2003 Ski-Doo Rev 600 H.O. Arm Bushing Replacement

Snowmobile suspension fix

Mar. 05, 2008 By Tony Severenuk
I knew something wasn't quite right in the front suspension of my 6 H.O., when on the trail could hear something banging in the front end. This was very evident when I would go off a jump and both skis would land at the same time. In an effort to see where the rattle was coming from, I put the sled on the lift and noticed there was play in the bushings where the a-arms attached to the bulkhead.

Once the sled is off the ground, lift the ski tip up and you'll be able to see the play in the a-arms.

It  I searched on line for a better solution to the SKI-DOO plastic bushings and found  "Snow Shooters Oil-lite A-arm Bushings Set" which are available for REV and REV XP models. The best news is that they come in at only slightly more expensive then the stock SKI-DOO ones and will last a lot longer. You can order a set by contacting [email protected]

I started by lifting the sled off the floor and noted how much play was in the font end. Next I removed the side body panels, the silencer and the pipe. 

There is quite a bit more room to manoeuvre under the hood with the exhaust system removed.

Next I removed the shock from the sled and unbolted the top and bottom a-arms.

Unbolting both arms at the same times creates a bit of a hanging mess. Try working on either the top or bottom a-arm at a time and things will go smoother.

 I removed the stock a-arm bushings and quickly realized why there was so much play in the front end. The stock bushings are made of plastic and have become all scratched and worn though.

You can see how the stock bushing are all worn out and how good the new units look.

 I took the steel sleeves from the bushings and cleaned them up with 150 grid sand paper and cleaned them off with a rag that was moistened with W-40. Next I rubbed my finger inside the a-arms and felt that there were burrs inside where collars and the a-arms where welded together. I used my Dremel tool with a small sanding disk on it and cleaned out the inside of the a-arm. This wasn't necessary for every a-arm but I did have to do it for six out of the eight.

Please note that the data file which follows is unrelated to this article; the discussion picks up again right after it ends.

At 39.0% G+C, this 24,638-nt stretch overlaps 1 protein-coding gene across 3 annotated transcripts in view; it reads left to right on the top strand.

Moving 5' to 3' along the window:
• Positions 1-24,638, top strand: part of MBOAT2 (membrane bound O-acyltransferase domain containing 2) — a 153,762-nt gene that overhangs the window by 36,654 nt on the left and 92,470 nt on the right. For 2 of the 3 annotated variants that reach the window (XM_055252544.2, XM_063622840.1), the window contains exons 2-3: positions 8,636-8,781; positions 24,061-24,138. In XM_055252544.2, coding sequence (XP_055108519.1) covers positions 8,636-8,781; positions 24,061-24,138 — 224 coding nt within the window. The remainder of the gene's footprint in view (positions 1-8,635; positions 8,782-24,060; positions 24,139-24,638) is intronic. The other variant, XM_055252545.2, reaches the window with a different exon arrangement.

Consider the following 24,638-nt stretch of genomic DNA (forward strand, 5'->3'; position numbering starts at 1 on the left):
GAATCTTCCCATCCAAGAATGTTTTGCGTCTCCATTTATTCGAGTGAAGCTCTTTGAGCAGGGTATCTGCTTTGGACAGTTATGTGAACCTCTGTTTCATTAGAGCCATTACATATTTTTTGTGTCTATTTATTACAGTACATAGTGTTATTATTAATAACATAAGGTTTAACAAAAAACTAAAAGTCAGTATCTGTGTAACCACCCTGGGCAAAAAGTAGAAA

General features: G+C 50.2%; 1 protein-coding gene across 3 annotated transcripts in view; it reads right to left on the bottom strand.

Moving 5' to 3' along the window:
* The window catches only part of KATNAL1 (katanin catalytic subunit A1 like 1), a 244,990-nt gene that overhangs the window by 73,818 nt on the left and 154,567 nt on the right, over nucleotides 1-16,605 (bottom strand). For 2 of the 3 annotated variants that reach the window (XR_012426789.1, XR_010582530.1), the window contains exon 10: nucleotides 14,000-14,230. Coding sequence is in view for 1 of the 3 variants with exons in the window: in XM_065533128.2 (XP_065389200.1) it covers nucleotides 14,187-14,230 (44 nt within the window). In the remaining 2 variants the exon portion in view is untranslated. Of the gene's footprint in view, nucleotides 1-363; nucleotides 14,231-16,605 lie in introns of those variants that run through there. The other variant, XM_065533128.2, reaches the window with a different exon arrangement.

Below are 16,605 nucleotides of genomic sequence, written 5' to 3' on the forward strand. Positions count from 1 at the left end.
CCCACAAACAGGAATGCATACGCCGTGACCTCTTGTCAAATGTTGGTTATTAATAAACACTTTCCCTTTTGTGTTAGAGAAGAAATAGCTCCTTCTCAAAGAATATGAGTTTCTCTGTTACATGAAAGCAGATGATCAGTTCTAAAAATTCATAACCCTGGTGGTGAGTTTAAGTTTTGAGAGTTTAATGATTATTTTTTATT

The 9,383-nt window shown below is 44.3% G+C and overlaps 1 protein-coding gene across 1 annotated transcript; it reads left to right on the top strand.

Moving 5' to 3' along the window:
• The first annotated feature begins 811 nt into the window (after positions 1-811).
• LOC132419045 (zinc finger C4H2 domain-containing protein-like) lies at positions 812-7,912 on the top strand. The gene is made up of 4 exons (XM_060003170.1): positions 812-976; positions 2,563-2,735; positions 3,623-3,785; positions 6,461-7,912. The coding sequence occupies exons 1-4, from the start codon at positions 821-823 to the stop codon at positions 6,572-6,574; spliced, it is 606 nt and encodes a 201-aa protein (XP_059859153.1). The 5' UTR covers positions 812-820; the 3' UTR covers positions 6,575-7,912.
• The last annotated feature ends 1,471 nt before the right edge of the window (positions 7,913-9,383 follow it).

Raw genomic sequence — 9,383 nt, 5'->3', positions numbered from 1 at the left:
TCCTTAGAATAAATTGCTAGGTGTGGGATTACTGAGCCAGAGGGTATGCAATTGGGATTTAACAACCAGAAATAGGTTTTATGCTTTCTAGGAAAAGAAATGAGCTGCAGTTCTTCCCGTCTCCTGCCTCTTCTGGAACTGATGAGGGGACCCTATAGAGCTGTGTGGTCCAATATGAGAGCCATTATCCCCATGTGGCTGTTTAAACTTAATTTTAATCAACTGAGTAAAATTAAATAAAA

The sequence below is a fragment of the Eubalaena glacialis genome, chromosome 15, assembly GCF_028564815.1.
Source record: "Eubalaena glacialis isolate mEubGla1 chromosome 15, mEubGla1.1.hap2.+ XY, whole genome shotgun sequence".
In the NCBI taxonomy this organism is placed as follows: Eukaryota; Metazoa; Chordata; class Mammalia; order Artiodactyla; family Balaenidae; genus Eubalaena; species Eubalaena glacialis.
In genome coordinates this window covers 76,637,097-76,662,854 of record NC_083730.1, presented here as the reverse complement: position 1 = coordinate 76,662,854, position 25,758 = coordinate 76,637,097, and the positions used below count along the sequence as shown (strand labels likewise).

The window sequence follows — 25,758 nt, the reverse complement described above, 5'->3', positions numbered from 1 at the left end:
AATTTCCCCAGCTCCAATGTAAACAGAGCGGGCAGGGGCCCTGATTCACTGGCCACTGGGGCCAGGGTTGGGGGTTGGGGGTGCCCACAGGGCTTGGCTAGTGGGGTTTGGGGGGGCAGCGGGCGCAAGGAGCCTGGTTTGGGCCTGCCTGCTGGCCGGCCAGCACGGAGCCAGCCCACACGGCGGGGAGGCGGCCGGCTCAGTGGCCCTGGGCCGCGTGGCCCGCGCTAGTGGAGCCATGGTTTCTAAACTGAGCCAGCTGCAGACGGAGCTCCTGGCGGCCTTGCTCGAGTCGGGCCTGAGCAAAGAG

I then pushed the oil-lite bushing into the a-arm with a very firm push of the palm of my hand. I had one instance where I didn't have the a-arm cleaned out enough and the bushing got stuck half-way in. I was able to get the bushing out without damaging it by gently tapping back out with a brass drift and after spending a bit more time cleaning out the a-arm the bushing went in smoothly.

A note about the new bushings: the material has a high tensile strength but it is not meant to be pryed. This isn't unique to this product so don't use your 2 lb hammer to knock these into the a-arms. The instruction sheet that accompanies the bushings has a very strong warning that these bushings cannot be pounded into the arms. Doing so with either deform the bushings so the steel inserts won't fit into them or it will break the flange off the outer rim.

Once all the bushings are replaced on the side and you have the a-arms bolted back in to the specified 35 ft-lbs you can do the other side.

Once you've got the shocks bolted back into the sled you can install the silencer, pipe and body panels and look forward to riding a tighter handling sled.

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